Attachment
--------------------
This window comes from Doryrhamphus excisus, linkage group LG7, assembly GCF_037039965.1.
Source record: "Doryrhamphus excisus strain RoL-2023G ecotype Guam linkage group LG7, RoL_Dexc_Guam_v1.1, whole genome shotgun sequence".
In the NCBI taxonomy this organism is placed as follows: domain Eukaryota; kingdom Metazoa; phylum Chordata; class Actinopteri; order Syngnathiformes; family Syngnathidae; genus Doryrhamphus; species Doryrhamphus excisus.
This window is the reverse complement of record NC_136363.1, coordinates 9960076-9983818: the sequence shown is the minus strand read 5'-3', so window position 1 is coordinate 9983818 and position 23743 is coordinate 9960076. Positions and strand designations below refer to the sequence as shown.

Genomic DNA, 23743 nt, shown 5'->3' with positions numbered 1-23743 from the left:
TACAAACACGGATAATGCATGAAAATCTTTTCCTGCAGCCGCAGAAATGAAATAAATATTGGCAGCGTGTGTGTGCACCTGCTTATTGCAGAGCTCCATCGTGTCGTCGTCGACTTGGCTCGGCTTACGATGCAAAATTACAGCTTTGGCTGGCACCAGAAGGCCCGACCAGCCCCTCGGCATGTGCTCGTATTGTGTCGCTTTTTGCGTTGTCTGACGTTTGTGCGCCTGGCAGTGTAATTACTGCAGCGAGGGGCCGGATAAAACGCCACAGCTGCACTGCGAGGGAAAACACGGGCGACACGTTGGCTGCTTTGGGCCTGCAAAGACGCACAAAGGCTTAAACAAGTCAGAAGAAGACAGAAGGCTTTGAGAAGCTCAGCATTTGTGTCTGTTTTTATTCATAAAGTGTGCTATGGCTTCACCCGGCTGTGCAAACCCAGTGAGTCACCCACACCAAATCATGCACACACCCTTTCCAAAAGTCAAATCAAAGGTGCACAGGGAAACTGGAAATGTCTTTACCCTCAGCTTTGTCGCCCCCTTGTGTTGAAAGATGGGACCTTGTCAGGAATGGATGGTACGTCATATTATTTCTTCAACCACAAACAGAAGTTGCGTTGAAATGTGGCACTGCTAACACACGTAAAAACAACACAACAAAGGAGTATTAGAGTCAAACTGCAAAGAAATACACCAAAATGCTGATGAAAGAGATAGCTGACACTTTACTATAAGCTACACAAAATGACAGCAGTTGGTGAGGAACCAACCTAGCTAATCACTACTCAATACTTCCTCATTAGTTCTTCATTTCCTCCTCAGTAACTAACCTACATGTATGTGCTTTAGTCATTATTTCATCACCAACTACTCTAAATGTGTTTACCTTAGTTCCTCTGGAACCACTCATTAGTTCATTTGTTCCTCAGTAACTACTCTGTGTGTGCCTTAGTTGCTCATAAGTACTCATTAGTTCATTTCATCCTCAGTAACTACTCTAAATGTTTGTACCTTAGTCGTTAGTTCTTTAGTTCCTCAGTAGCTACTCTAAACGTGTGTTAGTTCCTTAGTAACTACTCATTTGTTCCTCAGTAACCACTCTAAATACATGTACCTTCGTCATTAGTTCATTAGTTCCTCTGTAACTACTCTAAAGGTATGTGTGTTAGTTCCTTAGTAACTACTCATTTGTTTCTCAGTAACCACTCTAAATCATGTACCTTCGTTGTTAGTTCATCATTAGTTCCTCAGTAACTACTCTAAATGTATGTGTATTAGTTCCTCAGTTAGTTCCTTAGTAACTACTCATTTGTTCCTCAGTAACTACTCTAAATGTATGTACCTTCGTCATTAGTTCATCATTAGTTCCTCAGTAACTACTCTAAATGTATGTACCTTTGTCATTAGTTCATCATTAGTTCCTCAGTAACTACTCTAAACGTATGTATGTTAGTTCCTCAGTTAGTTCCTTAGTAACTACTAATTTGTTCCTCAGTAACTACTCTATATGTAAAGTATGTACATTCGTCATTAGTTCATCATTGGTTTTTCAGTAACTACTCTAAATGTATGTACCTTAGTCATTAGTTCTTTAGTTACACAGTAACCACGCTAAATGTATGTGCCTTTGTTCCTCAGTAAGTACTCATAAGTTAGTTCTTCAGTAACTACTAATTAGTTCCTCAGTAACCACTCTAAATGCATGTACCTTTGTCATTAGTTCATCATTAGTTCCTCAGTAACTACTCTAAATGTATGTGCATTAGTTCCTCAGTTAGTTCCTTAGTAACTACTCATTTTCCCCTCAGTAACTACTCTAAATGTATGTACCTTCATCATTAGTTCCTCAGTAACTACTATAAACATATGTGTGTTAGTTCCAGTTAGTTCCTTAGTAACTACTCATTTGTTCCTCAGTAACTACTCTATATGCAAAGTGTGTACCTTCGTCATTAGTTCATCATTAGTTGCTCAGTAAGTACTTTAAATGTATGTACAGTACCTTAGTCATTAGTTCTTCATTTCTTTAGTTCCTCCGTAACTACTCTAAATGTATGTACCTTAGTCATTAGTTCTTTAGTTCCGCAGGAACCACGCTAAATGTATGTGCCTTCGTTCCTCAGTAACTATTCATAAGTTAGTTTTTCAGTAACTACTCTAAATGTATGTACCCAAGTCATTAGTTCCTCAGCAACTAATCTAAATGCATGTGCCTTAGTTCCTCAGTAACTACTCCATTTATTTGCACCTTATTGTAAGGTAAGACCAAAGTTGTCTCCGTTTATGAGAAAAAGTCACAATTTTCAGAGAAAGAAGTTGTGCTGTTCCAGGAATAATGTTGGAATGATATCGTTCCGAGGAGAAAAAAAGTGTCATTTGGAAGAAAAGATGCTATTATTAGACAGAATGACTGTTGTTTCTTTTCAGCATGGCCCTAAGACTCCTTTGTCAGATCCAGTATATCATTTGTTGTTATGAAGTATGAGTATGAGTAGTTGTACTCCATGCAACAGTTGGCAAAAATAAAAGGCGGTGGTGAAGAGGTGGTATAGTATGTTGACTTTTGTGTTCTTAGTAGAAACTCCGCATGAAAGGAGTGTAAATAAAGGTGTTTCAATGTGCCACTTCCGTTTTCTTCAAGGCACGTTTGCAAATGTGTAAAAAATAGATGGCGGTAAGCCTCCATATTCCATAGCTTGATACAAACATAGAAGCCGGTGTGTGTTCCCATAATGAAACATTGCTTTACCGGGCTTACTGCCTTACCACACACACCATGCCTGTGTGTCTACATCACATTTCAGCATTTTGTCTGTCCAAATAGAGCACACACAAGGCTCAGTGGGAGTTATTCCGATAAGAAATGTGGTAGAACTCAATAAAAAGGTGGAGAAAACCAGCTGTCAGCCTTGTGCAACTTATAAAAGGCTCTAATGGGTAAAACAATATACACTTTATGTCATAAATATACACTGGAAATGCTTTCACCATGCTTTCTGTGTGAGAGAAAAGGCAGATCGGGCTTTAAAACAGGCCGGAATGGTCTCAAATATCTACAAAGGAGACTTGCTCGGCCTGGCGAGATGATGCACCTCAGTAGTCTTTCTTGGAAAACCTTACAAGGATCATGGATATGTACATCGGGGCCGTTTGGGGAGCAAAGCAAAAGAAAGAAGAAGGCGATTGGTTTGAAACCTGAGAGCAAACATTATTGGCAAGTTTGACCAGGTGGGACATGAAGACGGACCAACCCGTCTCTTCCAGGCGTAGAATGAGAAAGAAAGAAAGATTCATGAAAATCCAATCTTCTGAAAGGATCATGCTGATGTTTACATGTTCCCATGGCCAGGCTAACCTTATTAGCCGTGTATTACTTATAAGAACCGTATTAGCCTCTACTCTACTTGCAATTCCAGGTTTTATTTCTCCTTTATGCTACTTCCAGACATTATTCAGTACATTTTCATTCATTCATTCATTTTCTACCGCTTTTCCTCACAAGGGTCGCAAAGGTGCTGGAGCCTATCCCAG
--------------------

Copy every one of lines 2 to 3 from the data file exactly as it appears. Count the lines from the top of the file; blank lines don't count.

Source record: "Doryrhamphus excisus strain RoL-2023G ecotype Guam linkage group LG7, RoL_Dexc_Guam_v1.1, whole genome shotgun sequence".
In the NCBI taxonomy this organism is placed as follows: domain Eukaryota; kingdom Metazoa; phylum Chordata; class Actinopteri; order Syngnathiformes; family Syngnathidae; genus Doryrhamphus; species Doryrhamphus excisus.